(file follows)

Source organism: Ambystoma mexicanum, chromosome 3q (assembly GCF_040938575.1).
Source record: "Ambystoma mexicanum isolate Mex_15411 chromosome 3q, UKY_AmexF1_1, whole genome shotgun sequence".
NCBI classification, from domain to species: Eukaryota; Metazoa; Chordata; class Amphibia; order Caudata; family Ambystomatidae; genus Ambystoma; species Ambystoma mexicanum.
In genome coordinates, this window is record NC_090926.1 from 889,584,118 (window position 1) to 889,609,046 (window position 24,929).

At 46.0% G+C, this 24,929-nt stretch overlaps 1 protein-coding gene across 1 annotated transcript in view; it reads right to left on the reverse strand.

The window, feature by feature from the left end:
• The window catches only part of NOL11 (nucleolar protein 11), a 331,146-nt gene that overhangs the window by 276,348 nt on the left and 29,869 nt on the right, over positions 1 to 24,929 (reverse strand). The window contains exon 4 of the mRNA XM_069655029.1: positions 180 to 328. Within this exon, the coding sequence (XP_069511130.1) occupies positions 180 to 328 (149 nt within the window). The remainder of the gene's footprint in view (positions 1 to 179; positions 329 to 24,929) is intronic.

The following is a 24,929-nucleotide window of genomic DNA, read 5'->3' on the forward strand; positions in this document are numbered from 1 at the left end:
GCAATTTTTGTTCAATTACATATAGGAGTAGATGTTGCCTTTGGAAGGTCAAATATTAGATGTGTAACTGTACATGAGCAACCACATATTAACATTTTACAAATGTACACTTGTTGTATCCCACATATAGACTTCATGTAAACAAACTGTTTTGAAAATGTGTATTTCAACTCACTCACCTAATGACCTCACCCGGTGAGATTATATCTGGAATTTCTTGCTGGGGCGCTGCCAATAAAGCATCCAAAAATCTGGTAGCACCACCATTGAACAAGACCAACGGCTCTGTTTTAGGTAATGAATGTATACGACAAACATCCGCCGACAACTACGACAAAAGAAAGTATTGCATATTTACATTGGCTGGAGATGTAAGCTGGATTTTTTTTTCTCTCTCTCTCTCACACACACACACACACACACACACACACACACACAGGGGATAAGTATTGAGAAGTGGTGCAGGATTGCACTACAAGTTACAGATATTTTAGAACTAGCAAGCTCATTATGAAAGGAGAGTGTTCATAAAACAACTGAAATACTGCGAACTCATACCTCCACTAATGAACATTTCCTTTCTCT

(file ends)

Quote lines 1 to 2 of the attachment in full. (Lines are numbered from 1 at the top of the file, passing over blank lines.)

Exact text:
Source organism: Ambystoma mexicanum, chromosome 3q (assembly GCF_040938575.1).
Source record: "Ambystoma mexicanum isolate Mex_15411 chromosome 3q, UKY_AmexF1_1, whole genome shotgun sequence".